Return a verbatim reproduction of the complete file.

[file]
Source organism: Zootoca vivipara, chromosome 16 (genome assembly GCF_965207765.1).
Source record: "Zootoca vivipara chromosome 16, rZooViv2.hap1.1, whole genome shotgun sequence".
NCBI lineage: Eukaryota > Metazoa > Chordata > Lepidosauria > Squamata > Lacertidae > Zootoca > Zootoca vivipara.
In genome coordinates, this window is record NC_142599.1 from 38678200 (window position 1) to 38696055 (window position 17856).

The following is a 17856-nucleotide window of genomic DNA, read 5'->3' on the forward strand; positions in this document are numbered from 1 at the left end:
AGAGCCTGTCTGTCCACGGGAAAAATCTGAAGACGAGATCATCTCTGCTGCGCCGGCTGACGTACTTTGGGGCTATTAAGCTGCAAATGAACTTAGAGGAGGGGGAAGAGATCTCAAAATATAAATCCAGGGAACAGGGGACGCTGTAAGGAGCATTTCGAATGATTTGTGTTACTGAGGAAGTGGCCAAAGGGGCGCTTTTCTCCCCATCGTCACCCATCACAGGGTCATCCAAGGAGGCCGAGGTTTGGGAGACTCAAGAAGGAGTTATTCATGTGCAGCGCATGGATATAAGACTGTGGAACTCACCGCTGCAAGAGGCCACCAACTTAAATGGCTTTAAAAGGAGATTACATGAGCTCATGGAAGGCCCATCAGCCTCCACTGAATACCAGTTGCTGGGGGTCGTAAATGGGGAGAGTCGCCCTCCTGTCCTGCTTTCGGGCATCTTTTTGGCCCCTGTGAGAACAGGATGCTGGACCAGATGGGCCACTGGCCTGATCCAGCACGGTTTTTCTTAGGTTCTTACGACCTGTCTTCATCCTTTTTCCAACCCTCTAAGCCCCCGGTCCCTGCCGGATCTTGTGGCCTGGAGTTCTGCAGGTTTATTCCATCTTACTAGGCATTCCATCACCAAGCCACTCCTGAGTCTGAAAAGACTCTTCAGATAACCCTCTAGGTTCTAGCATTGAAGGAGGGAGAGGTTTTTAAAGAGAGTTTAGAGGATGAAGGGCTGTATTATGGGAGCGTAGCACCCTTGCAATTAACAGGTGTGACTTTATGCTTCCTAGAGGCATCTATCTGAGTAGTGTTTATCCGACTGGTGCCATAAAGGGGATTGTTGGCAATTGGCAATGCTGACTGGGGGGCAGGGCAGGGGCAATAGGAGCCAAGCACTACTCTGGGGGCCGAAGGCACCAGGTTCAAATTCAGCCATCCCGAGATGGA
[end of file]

Source organism: Zootoca vivipara, chromosome 16 (genome assembly GCF_965207765.1).
Source record: "Zootoca vivipara chromosome 16, rZooViv2.hap1.1, whole genome shotgun sequence".
NCBI lineage: Eukaryota > Metazoa > Chordata > Lepidosauria > Squamata > Lacertidae > Zootoca > Zootoca vivipara.
In genome coordinates, this window is record NC_142599.1 from 38678200 (window position 1) to 38696055 (window position 17856).

The following is a 17856-nucleotide window of genomic DNA, read 5'->3' on the forward strand; positions in this document are numbered from 1 at the left end:
AGAGCCTGTCTGTCCACGGGAAAAATCTGAAGACGAGATCATCTCTGCTGCGCCGGCTGACGTACTTTGGGGCTATTAAGCTGCAAATGAACTTAGAGGAGGGGGAAGAGATCTCAAAATATAAATCCAGGGAACAGGGGACGCTGTAAGGAGCATTTCGAATGATTTGTGTTACTGAGGAAGTGGCCAAAGGGGCGCTTTTCTCCCCATCGTCACCCATCACAGGGTCATCCAAGGAGGCCGAGGTTTGGGAGACTCAAGAAGGAGTTATTCATGTGCAGCGCATGGATATAAGACTGTGGAACTCACCGCTGCAAGAGGCCACCAACTTAAATGGCTTTAAAAGGAGATTACATGAGCTCATGGAAGGCCCATCAGCCTCCACTGAATACCAGTTGCTGGGGGTCGTAAATGGGGAGAGTCGCCCTCCTGTCCTGCTTTCGGGCATCTTTTTGGCCCCTGTGAGAACAGGATGCTGGACCAGATGGGCCACTGGCCTGATCCAGCACGGTTTTTCTTAGGTTCTTACGACCTGTCTTCATCCTTTTTCCAACCCTCTAAGCCCCCGGTCCCTGCCGGATCTTGTGGCCTGGAGTTCTGCAGGTTTATTCCATCTTACTAGGCATTCCATCACCAAGCCACTCCTGAGTCTGAAAAGACTCTTCAGATAACCCTCTAGGTTCTAGCATTGAAGGAGGGAGAGGTTTTTAAAGAGAGTTTAGAGGATGAAGGGCTGTATTATGGGAGCGTAGCACCCTTGCAATTAACAGGTGTGACTTTATGCTTCCTAGAGGCATCTATCTGAGTAGTGTTTATCCGACTGGTGCCATAAAGGGGATTGTTGGCAATTGGCAATGCTGACTGGGGGGCAGGGCAGGGGCAATAGGAGCCAAGCACTACTCTGGGGGCCGAAGGCACCAGGTTCAAATTCAGCCATCCCGAGATGGA